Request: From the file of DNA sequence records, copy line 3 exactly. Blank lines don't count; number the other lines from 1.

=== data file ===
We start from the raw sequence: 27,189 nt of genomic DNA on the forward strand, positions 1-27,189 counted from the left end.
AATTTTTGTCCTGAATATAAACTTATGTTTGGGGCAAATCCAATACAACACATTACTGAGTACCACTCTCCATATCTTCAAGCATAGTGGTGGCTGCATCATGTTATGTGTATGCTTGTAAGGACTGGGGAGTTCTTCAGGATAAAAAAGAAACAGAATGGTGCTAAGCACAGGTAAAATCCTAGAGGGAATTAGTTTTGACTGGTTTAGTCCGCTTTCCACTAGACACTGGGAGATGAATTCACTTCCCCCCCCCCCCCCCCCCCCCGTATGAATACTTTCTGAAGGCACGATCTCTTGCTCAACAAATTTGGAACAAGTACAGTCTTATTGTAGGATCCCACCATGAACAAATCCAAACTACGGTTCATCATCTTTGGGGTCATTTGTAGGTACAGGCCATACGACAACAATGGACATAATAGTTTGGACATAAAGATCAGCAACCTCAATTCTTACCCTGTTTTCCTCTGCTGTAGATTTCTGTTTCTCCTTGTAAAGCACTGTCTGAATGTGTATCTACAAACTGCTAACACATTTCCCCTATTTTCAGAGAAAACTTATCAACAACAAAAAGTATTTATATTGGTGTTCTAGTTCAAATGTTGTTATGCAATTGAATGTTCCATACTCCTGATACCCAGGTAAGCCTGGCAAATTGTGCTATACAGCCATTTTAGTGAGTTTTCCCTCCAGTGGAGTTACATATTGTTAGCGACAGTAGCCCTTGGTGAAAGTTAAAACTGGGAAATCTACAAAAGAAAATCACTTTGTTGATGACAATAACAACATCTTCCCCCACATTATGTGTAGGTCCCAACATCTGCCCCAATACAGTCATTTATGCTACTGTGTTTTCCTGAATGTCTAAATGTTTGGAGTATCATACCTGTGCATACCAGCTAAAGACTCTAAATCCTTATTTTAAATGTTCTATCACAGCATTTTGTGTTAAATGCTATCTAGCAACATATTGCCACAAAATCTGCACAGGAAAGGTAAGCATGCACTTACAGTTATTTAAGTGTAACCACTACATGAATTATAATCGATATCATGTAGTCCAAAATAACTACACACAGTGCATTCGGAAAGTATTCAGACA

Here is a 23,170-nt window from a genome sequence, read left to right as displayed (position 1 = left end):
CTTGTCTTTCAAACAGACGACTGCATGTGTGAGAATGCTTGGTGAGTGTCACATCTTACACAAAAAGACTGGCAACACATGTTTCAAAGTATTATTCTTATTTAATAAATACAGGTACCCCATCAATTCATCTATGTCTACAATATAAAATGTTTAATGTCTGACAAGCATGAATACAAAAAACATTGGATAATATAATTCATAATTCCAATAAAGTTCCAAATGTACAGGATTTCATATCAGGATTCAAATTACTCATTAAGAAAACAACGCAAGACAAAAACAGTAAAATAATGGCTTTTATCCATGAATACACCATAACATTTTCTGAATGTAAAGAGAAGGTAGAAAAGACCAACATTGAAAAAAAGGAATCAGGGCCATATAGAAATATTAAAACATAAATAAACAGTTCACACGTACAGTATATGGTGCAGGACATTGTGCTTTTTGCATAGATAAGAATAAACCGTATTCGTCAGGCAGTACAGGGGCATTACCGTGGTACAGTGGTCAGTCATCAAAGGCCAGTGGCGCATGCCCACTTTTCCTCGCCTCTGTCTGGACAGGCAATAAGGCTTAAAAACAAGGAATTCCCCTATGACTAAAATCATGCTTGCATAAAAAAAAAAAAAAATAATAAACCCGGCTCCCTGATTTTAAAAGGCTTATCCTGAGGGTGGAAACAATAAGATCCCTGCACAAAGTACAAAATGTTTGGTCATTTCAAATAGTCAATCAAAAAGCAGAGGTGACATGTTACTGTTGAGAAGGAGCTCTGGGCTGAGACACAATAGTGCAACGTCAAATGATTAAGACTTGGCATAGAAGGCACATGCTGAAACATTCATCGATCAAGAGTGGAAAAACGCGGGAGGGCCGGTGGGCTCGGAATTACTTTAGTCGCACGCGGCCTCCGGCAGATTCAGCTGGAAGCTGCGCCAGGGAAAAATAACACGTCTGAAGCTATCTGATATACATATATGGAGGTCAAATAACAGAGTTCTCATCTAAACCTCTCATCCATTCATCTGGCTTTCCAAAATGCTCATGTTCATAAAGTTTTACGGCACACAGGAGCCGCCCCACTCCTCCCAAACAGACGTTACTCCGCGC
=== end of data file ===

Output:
Here is a 23,170-nt window from a genome sequence, read left to right as displayed (position 1 = left end):